Health care is where the jobs are. But what kind of jobs?
Industry created 32,000 jobs in November


By RACHEL BLUTH - Kaiser Health News

December 26, 2018

            

Only government, at all levels, adds more workers than the health care industry. But not all new jobs in health care are high skill and highly compensated.

Dreamstime/TNS

More Americans are now employed in health care than in any other industry.

The Bureau of Labor Statistics, which tallies job creation, says that for most of this year the health sector outpaced the retail industry. Only government, on all levels, employs more people. One of the consistent features of the BLS reports is that health care has reliably added thousands of jobs to the economy each month.

November was no different. The health care industry created 32,000 jobs, adding to the 328,000 health care positions created since early 2017.

But what kinds of jobs? Were they highly paid doctors and hospital executives or were they positions on the other end of the pay scale, such as nursing home aides and the people who enter data for billing in hospitals and clinics?

It’s hard to know for sure, because the BLS monthly data measure industries not occupations and what information it does have on occupations is overly broad. For instance, it says hospitals accounted for about 13,000 jobs in November. Another 19,000 jobs were for “ambulatory” care, which is a broad term for services delivered outside of hospital systems, like in clinics and private doctors’ offices.

But another set of BLS data offers additional insights. Every two years, BLS puts out a wonky set of numbers called “industryoccupation matrices,” which more finely slices job categories and predicts which will grow or shrink over the next 10 years.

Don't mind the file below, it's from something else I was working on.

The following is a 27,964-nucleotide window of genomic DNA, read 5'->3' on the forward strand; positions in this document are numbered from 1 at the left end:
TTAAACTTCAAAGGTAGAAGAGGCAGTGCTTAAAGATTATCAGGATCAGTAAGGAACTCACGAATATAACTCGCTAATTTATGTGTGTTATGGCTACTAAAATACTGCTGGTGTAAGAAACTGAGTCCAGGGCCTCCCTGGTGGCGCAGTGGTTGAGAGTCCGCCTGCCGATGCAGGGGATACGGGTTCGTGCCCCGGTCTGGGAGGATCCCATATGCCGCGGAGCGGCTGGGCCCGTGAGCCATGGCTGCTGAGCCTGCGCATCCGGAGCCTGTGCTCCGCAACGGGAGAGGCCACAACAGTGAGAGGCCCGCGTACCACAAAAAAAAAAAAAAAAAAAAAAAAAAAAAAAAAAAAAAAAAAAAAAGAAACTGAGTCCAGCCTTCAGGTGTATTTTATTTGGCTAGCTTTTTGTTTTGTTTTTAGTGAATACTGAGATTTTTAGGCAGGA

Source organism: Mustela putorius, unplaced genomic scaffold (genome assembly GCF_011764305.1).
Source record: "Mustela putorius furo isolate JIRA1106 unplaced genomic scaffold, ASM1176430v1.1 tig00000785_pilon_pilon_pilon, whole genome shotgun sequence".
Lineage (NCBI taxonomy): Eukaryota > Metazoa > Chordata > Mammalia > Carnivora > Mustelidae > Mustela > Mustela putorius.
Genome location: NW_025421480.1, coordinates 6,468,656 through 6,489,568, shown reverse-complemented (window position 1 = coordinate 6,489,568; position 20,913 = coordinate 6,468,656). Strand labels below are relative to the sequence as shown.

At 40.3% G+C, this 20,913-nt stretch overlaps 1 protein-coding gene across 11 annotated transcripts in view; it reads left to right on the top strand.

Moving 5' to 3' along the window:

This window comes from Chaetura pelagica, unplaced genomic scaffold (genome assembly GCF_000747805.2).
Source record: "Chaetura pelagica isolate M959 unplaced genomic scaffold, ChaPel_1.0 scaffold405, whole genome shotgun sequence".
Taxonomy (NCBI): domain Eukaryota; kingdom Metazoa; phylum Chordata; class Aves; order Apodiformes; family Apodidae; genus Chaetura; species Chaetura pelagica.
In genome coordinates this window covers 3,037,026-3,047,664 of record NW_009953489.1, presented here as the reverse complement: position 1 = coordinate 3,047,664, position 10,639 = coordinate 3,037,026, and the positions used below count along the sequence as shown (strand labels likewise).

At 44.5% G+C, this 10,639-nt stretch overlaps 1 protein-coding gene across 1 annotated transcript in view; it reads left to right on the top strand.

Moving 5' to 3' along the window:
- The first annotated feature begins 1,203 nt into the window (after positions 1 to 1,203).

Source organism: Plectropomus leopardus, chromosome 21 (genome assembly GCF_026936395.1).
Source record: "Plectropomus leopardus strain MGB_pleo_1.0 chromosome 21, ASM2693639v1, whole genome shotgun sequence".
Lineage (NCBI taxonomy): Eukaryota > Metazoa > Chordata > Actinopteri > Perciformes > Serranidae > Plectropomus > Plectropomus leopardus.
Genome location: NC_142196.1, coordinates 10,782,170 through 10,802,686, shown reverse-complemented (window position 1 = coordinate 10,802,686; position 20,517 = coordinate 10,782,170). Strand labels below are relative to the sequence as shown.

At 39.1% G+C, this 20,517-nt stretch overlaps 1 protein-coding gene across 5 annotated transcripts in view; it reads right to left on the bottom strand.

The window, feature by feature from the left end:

The most recent, from 2016, still provides a pretty accurate snapshot, according to Joanne Spetz, a professor at the University of California-San Francisco’s Institute for Health Policy Studies.

Registered nurses are the fastest-growing occupation. They account for more than 25 percent of jobs in hospitals. If that share remained the same last month, 3,289 of the new hospital jobs added in November went to RNs.

It’s likely that many of the hospital jobs went to medical assistants, who currently make up only 1.5 percent of the industry. Medical assistants are usually the people taking your vitals and helping the doctor take notes. The BLS expects about a 16 percent increase in these jobs in the next decade.

“There will be a fair amount of growth in physician and surgeon employment in the next decade, but so many more medical assistants than physicians,” Spetz said.

The national median pay of a registered nurse is $70,000 a year, according to more BLS data. For medical assistants, it is $32,480. Doctors’ median pay is more than $200,000.

Far more of those medical assistants found work outside the hospital in the ambulatory sector: almost 1,300.

“There will be a fair amount of growth in physician and surgeon employment in the next decade, but so many more medical assistants than physicians.”

— Joanne Spetz,

professor at the University of California-San Francisco’s Institute for Health Policy Studies